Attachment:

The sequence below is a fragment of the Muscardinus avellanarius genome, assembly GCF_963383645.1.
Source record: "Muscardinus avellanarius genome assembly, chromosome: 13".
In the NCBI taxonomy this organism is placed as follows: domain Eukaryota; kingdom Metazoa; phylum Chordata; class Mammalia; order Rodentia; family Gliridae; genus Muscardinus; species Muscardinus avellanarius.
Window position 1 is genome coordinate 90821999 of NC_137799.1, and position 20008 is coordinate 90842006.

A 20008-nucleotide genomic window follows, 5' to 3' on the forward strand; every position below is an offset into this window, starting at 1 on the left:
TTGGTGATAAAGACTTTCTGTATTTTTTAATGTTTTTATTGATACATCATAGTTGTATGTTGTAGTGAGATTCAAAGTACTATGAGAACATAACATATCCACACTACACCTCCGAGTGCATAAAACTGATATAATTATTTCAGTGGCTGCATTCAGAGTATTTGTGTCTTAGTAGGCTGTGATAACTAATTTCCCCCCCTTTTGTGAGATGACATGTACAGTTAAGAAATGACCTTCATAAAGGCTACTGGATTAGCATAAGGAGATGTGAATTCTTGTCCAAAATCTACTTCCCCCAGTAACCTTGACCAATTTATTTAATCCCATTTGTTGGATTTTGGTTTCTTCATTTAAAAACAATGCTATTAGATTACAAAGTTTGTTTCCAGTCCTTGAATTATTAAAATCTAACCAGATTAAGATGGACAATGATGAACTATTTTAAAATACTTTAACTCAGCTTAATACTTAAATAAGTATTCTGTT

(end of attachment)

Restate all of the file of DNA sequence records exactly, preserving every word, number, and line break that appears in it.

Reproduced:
The sequence below is a fragment of the Muscardinus avellanarius genome, assembly GCF_963383645.1.
Source record: "Muscardinus avellanarius genome assembly, chromosome: 13".
In the NCBI taxonomy this organism is placed as follows: domain Eukaryota; kingdom Metazoa; phylum Chordata; class Mammalia; order Rodentia; family Gliridae; genus Muscardinus; species Muscardinus avellanarius.
Window position 1 is genome coordinate 90821999 of NC_137799.1, and position 20008 is coordinate 90842006.

A 20008-nucleotide genomic window follows, 5' to 3' on the forward strand; every position below is an offset into this window, starting at 1 on the left:
TTGGTGATAAAGACTTTCTGTATTTTTTAATGTTTTTATTGATACATCATAGTTGTATGTTGTAGTGAGATTCAAAGTACTATGAGAACATAACATATCCACACTACACCTCCGAGTGCATAAAACTGATATAATTATTTCAGTGGCTGCATTCAGAGTATTTGTGTCTTAGTAGGCTGTGATAACTAATTTCCCCCCCTTTTGTGAGATGACATGTACAGTTAAGAAATGACCTTCATAAAGGCTACTGGATTAGCATAAGGAGATGTGAATTCTTGTCCAAAATCTACTTCCCCCAGTAACCTTGACCAATTTATTTAATCCCATTTGTTGGATTTTGGTTTCTTCATTTAAAAACAATGCTATTAGATTACAAAGTTTGTTTCCAGTCCTTGAATTATTAAAATCTAACCAGATTAAGATGGACAATGATGAACTATTTTAAAATACTTTAACTCAGCTTAATACTTAAATAAGTATTCTGTT